Hinds says the most important tip he can give parents is that they demand their child wear a helmet at all times when skating or skateboarding. "Kids are going to fall and get scraped or bruised, but not wearing a helmet is a whole different issue," he says. Shannon Lotito, facility manager of Tim Huxhold Skatepark in Boca Raton takes this one step further, reminding parents and skaters that helmets should fit correctly and must be strapped while skating.

While some parks require only helmets, others insist upon full padding, which means elbow, knee and wrist pads, in addition to helmets. This is a good indicator that there are a number of younger children attending.

Police officer Bob Voss, co-owner of Boardz-n-Bladez in Sunrise, says that pads should be required for all beginners to help prevent skin abrasions and injuries that can discourage a child from continuing. But some skate park operators feel that protective gear can give kids a false sense of security, motivating them to throw their bodies around more freely and creating more opportunity for injury. The bottom line is that kids need to abide by the individual skate park's safety requirements - and parents need to enforce their own safety requirements as well. Parents of beginners will also want to find out whether the park has lower ramps and practice areas.

As with most physical activities, kids can learn skills more quickly with lessons, which are offered at the majority of parks. Some instructors suggest that parents not watch a lesson, as kids may feel more pressure and are more likely to become frustrated. Lessons aren't essential, but they may reduce the level of anxiety for parents and the initial frustration for kids. Instructional videos are helpful as well.

Before attempting any size ramp, parents should also assess their child's ability to balance on skates or a skateboard. One of the first things a child should learn is the proper way to fall. Tucking and rolling will dissipate the forward momentum and spread out the impact.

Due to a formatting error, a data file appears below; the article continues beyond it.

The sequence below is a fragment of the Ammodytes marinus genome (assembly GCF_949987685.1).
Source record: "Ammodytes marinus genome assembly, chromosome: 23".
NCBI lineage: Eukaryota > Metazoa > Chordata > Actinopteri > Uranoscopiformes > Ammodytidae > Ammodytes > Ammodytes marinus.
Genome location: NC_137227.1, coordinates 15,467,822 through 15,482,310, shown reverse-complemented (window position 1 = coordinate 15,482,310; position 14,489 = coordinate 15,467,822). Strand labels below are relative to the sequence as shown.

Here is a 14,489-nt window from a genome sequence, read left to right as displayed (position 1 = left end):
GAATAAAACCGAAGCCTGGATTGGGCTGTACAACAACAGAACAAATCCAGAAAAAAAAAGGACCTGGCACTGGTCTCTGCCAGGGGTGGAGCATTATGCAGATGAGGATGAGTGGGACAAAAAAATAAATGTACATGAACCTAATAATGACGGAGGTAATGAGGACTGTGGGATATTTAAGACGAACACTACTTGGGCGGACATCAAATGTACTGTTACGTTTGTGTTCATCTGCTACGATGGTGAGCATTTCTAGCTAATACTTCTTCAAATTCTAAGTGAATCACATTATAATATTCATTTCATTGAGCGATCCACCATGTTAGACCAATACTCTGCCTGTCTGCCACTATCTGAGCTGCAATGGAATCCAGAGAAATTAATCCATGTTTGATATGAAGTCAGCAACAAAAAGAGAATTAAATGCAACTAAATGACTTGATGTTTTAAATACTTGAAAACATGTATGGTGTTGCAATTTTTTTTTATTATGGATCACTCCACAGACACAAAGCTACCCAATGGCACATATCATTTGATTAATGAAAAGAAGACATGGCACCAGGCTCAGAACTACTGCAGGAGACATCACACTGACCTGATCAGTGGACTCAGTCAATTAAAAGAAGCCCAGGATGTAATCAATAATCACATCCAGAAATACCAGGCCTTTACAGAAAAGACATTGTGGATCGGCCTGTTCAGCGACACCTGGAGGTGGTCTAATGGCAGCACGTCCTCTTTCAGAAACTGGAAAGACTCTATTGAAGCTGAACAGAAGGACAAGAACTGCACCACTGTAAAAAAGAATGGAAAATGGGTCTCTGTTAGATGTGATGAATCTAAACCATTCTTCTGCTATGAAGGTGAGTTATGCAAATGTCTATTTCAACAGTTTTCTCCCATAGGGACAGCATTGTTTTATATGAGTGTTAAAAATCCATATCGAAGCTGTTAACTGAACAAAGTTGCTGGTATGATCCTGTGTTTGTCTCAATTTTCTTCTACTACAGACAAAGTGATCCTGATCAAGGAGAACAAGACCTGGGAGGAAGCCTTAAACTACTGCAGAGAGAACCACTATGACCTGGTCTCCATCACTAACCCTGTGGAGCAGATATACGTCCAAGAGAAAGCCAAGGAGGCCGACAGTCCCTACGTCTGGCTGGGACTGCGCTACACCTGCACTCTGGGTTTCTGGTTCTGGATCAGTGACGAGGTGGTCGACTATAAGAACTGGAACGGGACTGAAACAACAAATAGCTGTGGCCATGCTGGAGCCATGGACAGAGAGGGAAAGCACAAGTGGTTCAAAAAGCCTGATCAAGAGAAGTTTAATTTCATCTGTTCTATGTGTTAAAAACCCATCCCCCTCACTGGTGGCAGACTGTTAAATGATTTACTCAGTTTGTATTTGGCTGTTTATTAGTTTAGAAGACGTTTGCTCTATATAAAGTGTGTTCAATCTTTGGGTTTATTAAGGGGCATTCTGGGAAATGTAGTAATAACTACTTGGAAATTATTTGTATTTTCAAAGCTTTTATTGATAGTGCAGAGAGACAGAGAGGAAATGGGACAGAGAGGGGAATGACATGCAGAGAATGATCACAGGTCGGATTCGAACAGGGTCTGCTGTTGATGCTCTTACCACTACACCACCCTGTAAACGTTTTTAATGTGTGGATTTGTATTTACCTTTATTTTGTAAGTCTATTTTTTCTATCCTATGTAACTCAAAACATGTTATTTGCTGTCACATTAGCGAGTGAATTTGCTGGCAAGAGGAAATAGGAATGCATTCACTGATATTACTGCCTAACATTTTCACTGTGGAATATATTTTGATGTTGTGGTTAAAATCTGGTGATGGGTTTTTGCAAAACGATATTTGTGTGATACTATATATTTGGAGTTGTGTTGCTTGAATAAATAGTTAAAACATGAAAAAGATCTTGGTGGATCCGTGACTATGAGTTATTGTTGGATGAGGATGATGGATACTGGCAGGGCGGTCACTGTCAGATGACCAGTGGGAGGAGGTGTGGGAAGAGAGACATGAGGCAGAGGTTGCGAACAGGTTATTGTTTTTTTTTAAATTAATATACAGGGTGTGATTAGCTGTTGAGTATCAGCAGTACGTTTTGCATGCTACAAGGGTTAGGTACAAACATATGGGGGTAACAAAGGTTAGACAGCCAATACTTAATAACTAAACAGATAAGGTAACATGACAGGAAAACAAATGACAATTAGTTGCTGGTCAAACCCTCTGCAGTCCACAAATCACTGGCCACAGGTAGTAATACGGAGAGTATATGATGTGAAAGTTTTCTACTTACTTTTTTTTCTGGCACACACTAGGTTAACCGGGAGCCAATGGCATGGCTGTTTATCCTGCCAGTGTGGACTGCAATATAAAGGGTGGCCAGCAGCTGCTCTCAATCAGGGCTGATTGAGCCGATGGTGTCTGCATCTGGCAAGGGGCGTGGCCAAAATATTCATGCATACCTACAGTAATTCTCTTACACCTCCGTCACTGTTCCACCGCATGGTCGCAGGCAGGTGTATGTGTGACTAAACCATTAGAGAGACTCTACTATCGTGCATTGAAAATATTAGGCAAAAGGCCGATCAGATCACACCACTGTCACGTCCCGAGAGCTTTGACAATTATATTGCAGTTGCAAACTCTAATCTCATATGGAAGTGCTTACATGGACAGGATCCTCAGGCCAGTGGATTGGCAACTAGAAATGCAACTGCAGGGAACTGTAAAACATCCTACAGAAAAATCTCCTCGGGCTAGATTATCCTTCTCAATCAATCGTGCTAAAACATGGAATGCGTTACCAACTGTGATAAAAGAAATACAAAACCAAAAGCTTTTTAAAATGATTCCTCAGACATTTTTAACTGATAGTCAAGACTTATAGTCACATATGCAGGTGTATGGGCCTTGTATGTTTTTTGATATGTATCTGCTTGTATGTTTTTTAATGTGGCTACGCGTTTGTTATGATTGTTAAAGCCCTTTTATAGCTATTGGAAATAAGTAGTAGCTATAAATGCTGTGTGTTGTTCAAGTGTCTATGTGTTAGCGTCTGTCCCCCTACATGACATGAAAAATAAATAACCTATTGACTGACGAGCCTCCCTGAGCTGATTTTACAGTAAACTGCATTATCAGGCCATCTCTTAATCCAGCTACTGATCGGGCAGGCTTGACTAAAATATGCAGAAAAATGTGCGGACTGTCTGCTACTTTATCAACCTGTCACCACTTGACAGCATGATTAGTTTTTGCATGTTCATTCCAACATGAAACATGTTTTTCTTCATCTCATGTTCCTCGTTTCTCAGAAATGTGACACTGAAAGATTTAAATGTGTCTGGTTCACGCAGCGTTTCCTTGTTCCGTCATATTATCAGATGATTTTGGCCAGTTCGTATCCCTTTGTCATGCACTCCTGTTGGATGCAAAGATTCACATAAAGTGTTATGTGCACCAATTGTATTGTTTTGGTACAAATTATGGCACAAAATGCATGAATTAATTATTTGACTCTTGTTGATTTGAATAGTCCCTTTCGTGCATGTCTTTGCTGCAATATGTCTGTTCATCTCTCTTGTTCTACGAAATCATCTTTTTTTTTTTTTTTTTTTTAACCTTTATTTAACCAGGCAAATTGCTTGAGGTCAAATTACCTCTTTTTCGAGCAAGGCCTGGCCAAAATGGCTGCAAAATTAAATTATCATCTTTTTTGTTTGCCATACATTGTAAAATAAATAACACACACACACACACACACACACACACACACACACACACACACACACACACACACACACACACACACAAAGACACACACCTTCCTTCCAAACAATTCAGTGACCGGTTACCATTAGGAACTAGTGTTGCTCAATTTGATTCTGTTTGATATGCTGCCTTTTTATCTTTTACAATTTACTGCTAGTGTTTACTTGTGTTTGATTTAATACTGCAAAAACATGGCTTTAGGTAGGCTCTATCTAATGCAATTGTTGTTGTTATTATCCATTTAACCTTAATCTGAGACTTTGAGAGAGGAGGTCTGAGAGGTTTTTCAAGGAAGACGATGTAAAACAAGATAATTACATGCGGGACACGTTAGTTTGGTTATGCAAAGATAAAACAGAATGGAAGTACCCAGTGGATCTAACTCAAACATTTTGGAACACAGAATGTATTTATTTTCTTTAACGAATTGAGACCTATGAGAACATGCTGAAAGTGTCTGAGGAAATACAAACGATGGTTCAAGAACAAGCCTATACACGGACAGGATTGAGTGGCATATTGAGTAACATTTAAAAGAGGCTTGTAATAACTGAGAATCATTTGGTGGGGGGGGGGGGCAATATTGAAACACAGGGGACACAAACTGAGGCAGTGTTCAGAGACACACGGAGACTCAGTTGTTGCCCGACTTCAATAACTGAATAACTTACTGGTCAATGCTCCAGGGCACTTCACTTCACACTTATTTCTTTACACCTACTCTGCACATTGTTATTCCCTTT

Levels of supervision vary from park to park. Staff members may be behind counters or out on the course to oversee skaters and maintain control. Parents of younger, less experienced skaters generally remain at the skate park to keep a closer watch on their child. However, once kids are older and more advanced in their skills, parents frequently sign them in and return a few hours later to pick them up. It's important to do what makes both you and your child comfortable.

Many parks have viewing areas, where parents and spectators can sit to watch the skaters, read a book or even watch television to pass the time. Areas may be indoors and air-conditioned, behind windows to reduce the noise level, outdoors, totally separated and away from the action or within feet of the ramps, skaters and kids.

With so many parks to choose from, it can be an adventure to find out which ones are best for you and your kids.

Susan Frasca is the editorial assistant for South Florida Parenting and a mother of two, including one avid skater.